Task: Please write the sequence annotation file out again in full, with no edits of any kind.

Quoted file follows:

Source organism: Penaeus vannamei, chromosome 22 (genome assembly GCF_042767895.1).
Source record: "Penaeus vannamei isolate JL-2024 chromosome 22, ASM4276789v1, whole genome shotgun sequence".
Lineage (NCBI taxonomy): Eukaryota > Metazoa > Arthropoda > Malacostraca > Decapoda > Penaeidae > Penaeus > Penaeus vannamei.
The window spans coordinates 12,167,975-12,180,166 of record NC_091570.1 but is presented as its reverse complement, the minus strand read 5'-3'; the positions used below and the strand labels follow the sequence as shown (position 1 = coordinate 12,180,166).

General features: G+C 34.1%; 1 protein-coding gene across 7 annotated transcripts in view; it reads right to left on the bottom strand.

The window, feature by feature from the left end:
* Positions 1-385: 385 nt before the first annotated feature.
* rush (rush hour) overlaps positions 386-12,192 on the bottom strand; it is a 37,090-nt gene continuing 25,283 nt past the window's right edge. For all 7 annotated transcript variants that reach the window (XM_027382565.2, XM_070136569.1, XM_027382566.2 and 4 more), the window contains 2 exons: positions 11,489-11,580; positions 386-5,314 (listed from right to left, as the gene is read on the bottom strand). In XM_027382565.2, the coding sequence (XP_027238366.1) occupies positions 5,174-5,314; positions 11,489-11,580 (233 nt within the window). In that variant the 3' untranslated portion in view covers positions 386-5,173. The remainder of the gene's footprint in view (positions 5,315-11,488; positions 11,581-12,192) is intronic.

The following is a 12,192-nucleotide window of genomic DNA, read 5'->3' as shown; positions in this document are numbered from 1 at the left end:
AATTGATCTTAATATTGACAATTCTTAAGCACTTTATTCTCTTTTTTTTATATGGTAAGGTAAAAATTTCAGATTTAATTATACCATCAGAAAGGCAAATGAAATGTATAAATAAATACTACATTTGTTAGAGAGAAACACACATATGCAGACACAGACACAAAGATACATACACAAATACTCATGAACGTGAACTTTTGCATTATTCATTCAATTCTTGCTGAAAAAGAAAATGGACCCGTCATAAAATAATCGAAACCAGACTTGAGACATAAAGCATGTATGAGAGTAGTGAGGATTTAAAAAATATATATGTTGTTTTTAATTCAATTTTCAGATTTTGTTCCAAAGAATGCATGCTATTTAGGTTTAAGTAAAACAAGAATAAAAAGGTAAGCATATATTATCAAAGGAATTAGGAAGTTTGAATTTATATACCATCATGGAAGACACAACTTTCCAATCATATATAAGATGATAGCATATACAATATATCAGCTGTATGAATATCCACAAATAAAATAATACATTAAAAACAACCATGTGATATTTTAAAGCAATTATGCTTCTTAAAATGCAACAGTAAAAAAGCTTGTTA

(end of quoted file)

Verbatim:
Source organism: Penaeus vannamei, chromosome 22 (genome assembly GCF_042767895.1).
Source record: "Penaeus vannamei isolate JL-2024 chromosome 22, ASM4276789v1, whole genome shotgun sequence".
Lineage (NCBI taxonomy): Eukaryota > Metazoa > Arthropoda > Malacostraca > Decapoda > Penaeidae > Penaeus > Penaeus vannamei.
The window spans coordinates 12,167,975-12,180,166 of record NC_091570.1 but is presented as its reverse complement, the minus strand read 5'-3'; the positions used below and the strand labels follow the sequence as shown (position 1 = coordinate 12,180,166).

General features: G+C 34.1%; 1 protein-coding gene across 7 annotated transcripts in view; it reads right to left on the bottom strand.

The window, feature by feature from the left end:
* Positions 1-385: 385 nt before the first annotated feature.
* rush (rush hour) overlaps positions 386-12,192 on the bottom strand; it is a 37,090-nt gene continuing 25,283 nt past the window's right edge. For all 7 annotated transcript variants that reach the window (XM_027382565.2, XM_070136569.1, XM_027382566.2 and 4 more), the window contains 2 exons: positions 11,489-11,580; positions 386-5,314 (listed from right to left, as the gene is read on the bottom strand). In XM_027382565.2, the coding sequence (XP_027238366.1) occupies positions 5,174-5,314; positions 11,489-11,580 (233 nt within the window). In that variant the 3' untranslated portion in view covers positions 386-5,173. The remainder of the gene's footprint in view (positions 5,315-11,488; positions 11,581-12,192) is intronic.

The following is a 12,192-nucleotide window of genomic DNA, read 5'->3' as shown; positions in this document are numbered from 1 at the left end:
AATTGATCTTAATATTGACAATTCTTAAGCACTTTATTCTCTTTTTTTTATATGGTAAGGTAAAAATTTCAGATTTAATTATACCATCAGAAAGGCAAATGAAATGTATAAATAAATACTACATTTGTTAGAGAGAAACACACATATGCAGACACAGACACAAAGATACATACACAAATACTCATGAACGTGAACTTTTGCATTATTCATTCAATTCTTGCTGAAAAAGAAAATGGACCCGTCATAAAATAATCGAAACCAGACTTGAGACATAAAGCATGTATGAGAGTAGTGAGGATTTAAAAAATATATATGTTGTTTTTAATTCAATTTTCAGATTTTGTTCCAAAGAATGCATGCTATTTAGGTTTAAGTAAAACAAGAATAAAAAGGTAAGCATATATTATCAAAGGAATTAGGAAGTTTGAATTTATATACCATCATGGAAGACACAACTTTCCAATCATATATAAGATGATAGCATATACAATATATCAGCTGTATGAATATCCACAAATAAAATAATACATTAAAAACAACCATGTGATATTTTAAAGCAATTATGCTTCTTAAAATGCAACAGTAAAAAAGCTTGTTA